Supreme Court rejects 'too drunk to remember' appeal of brutal rapist sentenced to life
Decato argued he suffered from amnesia – a blackout caused by his imbibing 11 to 18 beers – the night he ripped off the screen of the woman's bedroom window, found her asleep on her living room sofa, put a cloth over her face and sexually assaulted her.
The woman, a Chinese immigrant, fought back and the cloth fell from her face, allowing her to clearly see Decato, a man she had never seen before, according to the Supreme Court decision.
The woman also saw, on a table by the sofa, a knife that was not hers. She grabbed it and the two struggled; Decato slapped and punched her in the face and she grabbed the knife, slashing him behind the ear and stabbing him in the neck.
Still, Decato continued his attack, twice forcing the woman into the shower to wash off blood.
Decato remained in the woman's home for about two hours, sexually assaulting and attempting to assault her numerous times, dragging her from room to room - living room, bathroom and bedroom.
When he finally left, Decato took the woman's bed linens and other blood-stained items from the bathroom. But he left his glasses and baseball cap behind, along with his blood throughout the apartment.
Decato was convicted in 2011 of nine counts of aggravated felonious sexual assault, four counts of attempted aggravated felonious sexual assault, one count of kidnapping, one count of burglary and two counts of falsifying physical evidence.
Hillsborough County Superior Court Judge Kenneth Brown sentenced Decato in January 2012 to 13 concurrent prison terms of life without the possibility of parole on the sexual assault charges, and gave him an additional consecutive sentence of 28 to 36 years in prison for kidnapping, burglary, and two counts of falsifying physical evidence.
"We're definitely very happy that Mr. Decato will never be out of prison for the rest of his life," said assistant Hillsborough County Attorney Michael Valentine who prosecuted the case along with First Assistant Hillsborough County Attorney Maureen O'Neil.
Decato maintained because he was unable to remember what happened between 10 p.m. the night of the attack and 3 a.m. the following morning when police picked him up, that he was incompetent to stand trial because he could not communicate relevant facts to his attorney.
He was found competent, however, by Dr. Daniel W. Comiskey, the New Hampshire Department of Corrections' chief forensic examiner. Comiskey testified at his competency hearing that Decato told him he drank 11 beers between 6 p.m. and 10 p.m. the night of the attack and that he had no memory of events between 10 p.m. and 3 a.m. the next day when he was found by police. Decato said he had one previous "blackout" after a drinking binge. Comiskey concluded the most likely explanation for his periods of amnesia was "consumption of a large amount of alcohol."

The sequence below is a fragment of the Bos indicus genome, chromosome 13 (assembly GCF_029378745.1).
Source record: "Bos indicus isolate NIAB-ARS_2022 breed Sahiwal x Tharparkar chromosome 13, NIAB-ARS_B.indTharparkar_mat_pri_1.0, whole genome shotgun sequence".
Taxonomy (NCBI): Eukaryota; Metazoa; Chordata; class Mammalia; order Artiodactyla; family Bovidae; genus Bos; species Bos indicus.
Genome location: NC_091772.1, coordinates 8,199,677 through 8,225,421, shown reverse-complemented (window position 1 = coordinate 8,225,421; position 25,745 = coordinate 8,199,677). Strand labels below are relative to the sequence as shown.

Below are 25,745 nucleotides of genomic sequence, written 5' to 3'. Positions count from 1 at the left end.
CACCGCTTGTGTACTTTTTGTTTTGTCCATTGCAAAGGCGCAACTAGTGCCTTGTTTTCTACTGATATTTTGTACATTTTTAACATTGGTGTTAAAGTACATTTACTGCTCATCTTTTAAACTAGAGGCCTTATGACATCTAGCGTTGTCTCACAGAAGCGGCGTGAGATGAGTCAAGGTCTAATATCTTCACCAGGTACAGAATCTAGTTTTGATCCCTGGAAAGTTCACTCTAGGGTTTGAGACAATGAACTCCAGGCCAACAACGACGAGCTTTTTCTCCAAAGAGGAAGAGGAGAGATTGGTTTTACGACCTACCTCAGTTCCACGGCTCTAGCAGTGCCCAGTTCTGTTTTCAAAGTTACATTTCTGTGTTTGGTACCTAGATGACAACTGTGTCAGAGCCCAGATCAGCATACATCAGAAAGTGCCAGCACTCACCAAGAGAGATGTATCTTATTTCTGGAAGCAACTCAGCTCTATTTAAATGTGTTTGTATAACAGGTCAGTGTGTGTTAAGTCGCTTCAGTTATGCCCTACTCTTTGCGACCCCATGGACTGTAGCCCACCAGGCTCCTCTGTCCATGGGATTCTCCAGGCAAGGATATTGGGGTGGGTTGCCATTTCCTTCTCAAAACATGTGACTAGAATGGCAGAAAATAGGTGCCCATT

But, Comiskey said Decato showed no impairment in his functioning or cognitive problems and no signs of thought or mood disorder when he was interviewed. He said Decato "in general had a very good, factual understanding and rational understanding of the proceedings against him" and was competent to stand trial.
Decato argued, however, that his amnesia prevented him from challenging the victim's version of events, or "from raising a mental state or consent defense." The Supreme Court, in its 6-page, unanimous decision, said it disagreed.
"We first note that the circumstantial evidence against the defendant, including his DNA and personal effects left at the scene of the crime, was very strong."
Decato also argued that although forensic evidence put him at the scene of the crime, the state's only evidence of crimes was the victim's testimony.
"The defendant does not, however, suggest any plausible explanation for his presence in the victim's home that an intact recollection of the time period at issue could supply," the court said.
The court said the strength of the circumstantial evidence corroborates the victim' story and "belies a consent defense," that is, that the victim consented to having sex.
"There was no evidence to support that," Cort said. The only way Decato could have argued that, he said, was for him to take the stand and testify. That didn't happen.
The court listed some of the circumstantial evidence corroborating the victim's story, including: Decato's DNA and personal effects found at the scene; forced entry into the victim's home; the stab wound to Decato's neck that was still bleeding when police stopped him in the early morning following the assault; documented facial injuries to the victim; the victim's demeanor at the hospital following the assault; the removal of items from her home; and the explanation he gave to his doctor for his neck injury – that he fell – which the physician found implausible.
Decato was given the life sentences because of his previous convictions in 1997 of raping an exotic dancer and in 1998 of kidnapping and attempting to rape another stripper. He served his full 8-year sentence in those cases because he refused to participate in the prison sex offender program. He remained in prison until May 2007 after then Merrimack County Attorney Dan St. Hilaire filed the first petition to have a dangerous sexual predator civilly committed for treatment.
The petition was withdrawn, however, when experts for the both the defense and state changed their opinions that Decato was a dangerous predator likely to re-offend. He was released and in August 2009 he broke into the Manchester woman's home and raped her.
The woman, in a victim statement read at Decato's sentencing 2 ½ years ago, said "nothing feels safe" and when she closes her eyes, a horror movie unfolds.
Hillsborough Assistant County Attorney Maureen O'Neil said at the time the woman will probably never get over it.